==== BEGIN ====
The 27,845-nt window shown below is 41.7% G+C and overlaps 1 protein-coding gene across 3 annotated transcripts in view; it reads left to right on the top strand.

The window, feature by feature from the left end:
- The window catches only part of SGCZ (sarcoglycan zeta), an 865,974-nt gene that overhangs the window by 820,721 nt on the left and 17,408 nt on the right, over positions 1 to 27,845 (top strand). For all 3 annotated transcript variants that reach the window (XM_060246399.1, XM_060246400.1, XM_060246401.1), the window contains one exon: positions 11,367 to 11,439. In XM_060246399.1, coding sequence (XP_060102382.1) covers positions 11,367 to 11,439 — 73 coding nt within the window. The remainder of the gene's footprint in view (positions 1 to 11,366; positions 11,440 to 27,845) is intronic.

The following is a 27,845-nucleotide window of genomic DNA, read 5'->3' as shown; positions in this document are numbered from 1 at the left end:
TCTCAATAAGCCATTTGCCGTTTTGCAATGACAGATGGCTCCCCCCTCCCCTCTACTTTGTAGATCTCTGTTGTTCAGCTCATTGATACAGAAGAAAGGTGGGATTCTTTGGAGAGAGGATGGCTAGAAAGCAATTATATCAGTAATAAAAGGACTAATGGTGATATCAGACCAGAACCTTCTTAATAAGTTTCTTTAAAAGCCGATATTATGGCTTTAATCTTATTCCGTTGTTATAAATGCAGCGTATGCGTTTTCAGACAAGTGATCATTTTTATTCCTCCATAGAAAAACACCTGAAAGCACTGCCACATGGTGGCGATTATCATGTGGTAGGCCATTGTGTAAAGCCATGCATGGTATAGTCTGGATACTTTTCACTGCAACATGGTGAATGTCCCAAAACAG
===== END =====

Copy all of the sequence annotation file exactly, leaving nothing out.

The 27,845-nt window shown below is 41.7% G+C and overlaps 1 protein-coding gene across 3 annotated transcripts in view; it reads left to right on the top strand.

The window, feature by feature from the left end:
- The window catches only part of SGCZ (sarcoglycan zeta), an 865,974-nt gene that overhangs the window by 820,721 nt on the left and 17,408 nt on the right, over positions 1 to 27,845 (top strand). For all 3 annotated transcript variants that reach the window (XM_060246399.1, XM_060246400.1, XM_060246401.1), the window contains one exon: positions 11,367 to 11,439. In XM_060246399.1, coding sequence (XP_060102382.1) covers positions 11,367 to 11,439 — 73 coding nt within the window. The remainder of the gene's footprint in view (positions 1 to 11,366; positions 11,440 to 27,845) is intronic.

The following is a 27,845-nucleotide window of genomic DNA, read 5'->3' as shown; positions in this document are numbered from 1 at the left end:
TCTCAATAAGCCATTTGCCGTTTTGCAATGACAGATGGCTCCCCCCTCCCCTCTACTTTGTAGATCTCTGTTGTTCAGCTCATTGATACAGAAGAAAGGTGGGATTCTTTGGAGAGAGGATGGCTAGAAAGCAATTATATCAGTAATAAAAGGACTAATGGTGATATCAGACCAGAACCTTCTTAATAAGTTTCTTTAAAAGCCGATATTATGGCTTTAATCTTATTCCGTTGTTATAAATGCAGCGTATGCGTTTTCAGACAAGTGATCATTTTTATTCCTCCATAGAAAAACACCTGAAAGCACTGCCACATGGTGGCGATTATCATGTGGTAGGCCATTGTGTAAAGCCATGCATGGTATAGTCTGGATACTTTTCACTGCAACATGGTGAATGTCCCAAAACAG